In other news, I’ve signed up for another jewelry class this fall!  I’ve got mixed feelings about it, because my teacher has cut back her schedule quite a bit, and she won’t even be teaching an advanced class this fall. The session I signed up for is going to be open studio–no instructor at all. I’ll miss the help, but on the other hand, I can practice and strengthen the skills I already have. And, the class fee is way way less expensive than usual (even less expensive than if I’d just gone in on my own and rented studio time.) So, I’ll make what I can of it. It won’t start until the end of the month, so I’ll have time to work at home on the parts I can and be ready to work with the equipment I don’t have at home when the time comes.

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Summer Stashbust (Air Conditioning Required)

Thought I’d check in to show my progress on the stashbuster mini-afghan I’m making with what’s left of my NaturallyCaron.com Country yarn:

diamondblanketPretty neat, isn’t it? This is the Multi-Colored Afghan by Yvonne R (although I guess the general idea is so popular and common it’s practically a folk pattern, like the granny square afghan.) I made it considerably smaller because I didn’t think I had enough yarn for a large blanket. I’d hoped to be able to make this square, at least. I don’t think it’s going to happen, but if it becomes big enough to nicely cover the seat cushion on this rocking chair, I will be very very happy.

And when that’s done, I promise I’ll get back to the Kayleen Pullover. I may even be happy about it.

 

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Back to Work

I spent the last week out of town, and for once I actually didn’t bring any projects with me. No wire and pliers, no knitting, no crochet. It was a nice change of pace, and I actually spent the train rides there and back reading books. Actual, paper, books–not listening to podcasts while working away at something.

Anyway, before I left, I finished up a few things. One is this wire-and-stone bead project I started last month:

lotusbeads

As I mentioned, the lotus pendant isn’t my work; it was something I bought online a few years ago to commemorate a certain religious event in my life. I used to have it on a string of peridot bead chips, but that never looked quite satisfactory. I like this a lot better, although I reckon the bail is a bit awkward. It would be no big deal to change; I’ve got tons of this silver-plated copper wire sitting around.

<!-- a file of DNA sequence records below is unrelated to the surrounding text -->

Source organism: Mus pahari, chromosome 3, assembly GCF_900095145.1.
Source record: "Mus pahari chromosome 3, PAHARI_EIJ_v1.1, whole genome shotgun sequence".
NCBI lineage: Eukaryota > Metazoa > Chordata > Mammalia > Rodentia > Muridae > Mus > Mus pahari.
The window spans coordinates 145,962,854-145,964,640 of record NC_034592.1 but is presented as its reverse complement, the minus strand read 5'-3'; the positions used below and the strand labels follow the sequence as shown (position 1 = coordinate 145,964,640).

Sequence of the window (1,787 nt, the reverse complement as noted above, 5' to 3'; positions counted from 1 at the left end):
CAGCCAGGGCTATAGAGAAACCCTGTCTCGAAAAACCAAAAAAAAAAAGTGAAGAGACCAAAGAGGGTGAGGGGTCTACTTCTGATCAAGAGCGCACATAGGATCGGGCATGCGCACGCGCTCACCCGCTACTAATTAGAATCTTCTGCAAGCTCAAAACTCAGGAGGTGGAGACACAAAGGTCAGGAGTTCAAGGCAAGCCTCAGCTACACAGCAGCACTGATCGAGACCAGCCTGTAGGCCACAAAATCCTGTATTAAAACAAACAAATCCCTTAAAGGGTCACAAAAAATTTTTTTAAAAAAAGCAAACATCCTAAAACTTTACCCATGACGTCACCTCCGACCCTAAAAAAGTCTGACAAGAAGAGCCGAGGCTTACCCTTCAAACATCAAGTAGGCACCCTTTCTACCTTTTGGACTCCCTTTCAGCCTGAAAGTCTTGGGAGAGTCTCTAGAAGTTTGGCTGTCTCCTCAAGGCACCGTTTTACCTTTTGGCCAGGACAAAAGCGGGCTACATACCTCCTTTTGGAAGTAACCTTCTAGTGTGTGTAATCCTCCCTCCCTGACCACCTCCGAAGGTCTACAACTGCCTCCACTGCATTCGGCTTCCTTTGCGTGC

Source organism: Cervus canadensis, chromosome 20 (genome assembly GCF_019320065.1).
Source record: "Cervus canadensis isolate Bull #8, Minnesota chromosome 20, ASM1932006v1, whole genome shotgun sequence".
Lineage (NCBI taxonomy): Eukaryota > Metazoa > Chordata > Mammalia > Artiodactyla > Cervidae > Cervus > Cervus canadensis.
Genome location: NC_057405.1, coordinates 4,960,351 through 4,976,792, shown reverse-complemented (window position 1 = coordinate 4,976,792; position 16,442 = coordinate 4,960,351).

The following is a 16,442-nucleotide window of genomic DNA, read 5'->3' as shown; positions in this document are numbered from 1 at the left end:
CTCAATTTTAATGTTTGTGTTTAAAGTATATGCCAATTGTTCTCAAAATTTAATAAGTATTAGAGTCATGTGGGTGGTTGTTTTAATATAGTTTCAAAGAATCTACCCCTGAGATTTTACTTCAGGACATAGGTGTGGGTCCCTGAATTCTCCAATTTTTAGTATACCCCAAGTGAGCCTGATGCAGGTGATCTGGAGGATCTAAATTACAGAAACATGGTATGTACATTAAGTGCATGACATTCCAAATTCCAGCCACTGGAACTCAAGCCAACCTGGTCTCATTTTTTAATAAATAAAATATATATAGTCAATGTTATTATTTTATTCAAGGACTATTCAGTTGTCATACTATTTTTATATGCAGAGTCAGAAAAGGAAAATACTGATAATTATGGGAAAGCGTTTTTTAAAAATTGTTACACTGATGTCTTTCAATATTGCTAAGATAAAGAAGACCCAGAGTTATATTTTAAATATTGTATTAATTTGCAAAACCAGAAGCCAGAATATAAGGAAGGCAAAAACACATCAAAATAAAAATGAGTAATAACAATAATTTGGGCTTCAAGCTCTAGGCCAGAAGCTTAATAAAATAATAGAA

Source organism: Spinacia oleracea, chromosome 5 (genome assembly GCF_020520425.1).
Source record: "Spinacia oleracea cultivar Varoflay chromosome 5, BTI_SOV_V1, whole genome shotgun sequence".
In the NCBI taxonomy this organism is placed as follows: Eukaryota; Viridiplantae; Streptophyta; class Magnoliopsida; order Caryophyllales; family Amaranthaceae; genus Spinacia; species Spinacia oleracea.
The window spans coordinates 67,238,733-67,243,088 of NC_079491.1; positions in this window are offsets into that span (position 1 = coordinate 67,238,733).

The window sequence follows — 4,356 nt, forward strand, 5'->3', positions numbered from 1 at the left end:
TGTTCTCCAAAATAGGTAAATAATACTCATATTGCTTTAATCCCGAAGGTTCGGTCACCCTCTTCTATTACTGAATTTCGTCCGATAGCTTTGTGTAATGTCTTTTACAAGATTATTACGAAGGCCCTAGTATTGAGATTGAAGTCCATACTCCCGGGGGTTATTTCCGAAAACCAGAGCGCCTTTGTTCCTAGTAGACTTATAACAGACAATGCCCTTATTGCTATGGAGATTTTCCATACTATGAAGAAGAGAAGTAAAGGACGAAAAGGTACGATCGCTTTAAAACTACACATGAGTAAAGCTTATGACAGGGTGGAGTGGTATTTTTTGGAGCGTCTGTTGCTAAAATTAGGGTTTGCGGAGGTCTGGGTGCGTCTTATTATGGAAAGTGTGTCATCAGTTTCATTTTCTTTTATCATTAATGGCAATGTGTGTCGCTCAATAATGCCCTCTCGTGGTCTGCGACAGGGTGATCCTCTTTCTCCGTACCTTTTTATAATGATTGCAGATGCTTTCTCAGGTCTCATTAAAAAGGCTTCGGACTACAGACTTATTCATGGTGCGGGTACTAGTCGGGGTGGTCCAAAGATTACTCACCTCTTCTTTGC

Oh–and speaking of silver plated copper, I have said that Zebra craft wire holds up really well over time. I just noticed that the plating on a certain bracelet I made a little over a year ago is starting to wear off, so now there’s pinkish areas in the high spots. So, just for reference–if you want your wire work to look good for more than a year, don’t use the craft stuff. (Gee, wish I’d noticed that before I made this. Guess I might be re-designing it again in a year!) I’m going to actually keep wearing the bracelet just to see what happens (and I kinda like the wabi-sabi look of well worn costume jewelry anyway.)

The other thing I did involved a very inexpensive time piece from a craft store. It was a little metal robot with a clock in its belly. Here’s another warning, just for reference: if you buy something like this expecting to use it as an actual timepiece, don’t do it. Craft store watches don’t keep good time, and you’ll have to change the (expensive!) batteries a lot to keep it running. I ended up picking the clock out and creating a shadow box of sorts:

robotflowers

I painted a grass-and-sky background on a bit of paper with acrylic paints, sealed it, and glued it inside the backing. The flowers are Czech glass, held together with stems made of green aluminum craft wire. It’s cute enough, and in time I may feel like taking those things out and putting something else in.

Actually, what I really want to do someday is fabricate a robot pendant from scratch. Right now I’m at the Pinterest stage, where I’m gathering reference photos to decide how I want all the features to look. I want lots of rivets and hinges so the arms and legs can move, and compartments with little doors so you can open them and see found objects mounted inside . . . somehow. It’ll be some time before I get moving on this because I still have a lot to learn, but ultimately this is where I’m going. And of course I’ll post about it as I go.

 

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Filed under beads, necklace, pendant, wire

I Hate You, Sweater

Still making slow progress on the Kayleen Pullover, though I’ve grown to hate the thing. It’s tedious and boring and the worsted weight cotton moves so sluggishly on size 6 needles (last time I made a sweater with this yarn, I used 10s and it was no problem.) Here’s how it looks now, though I still have an inch to go before the interesting detail stuff starts to happen.

hatesweater

(Little thing learned the hard way: don’t join a new yarn on the reverse stockinette side; it’ll make a lump.)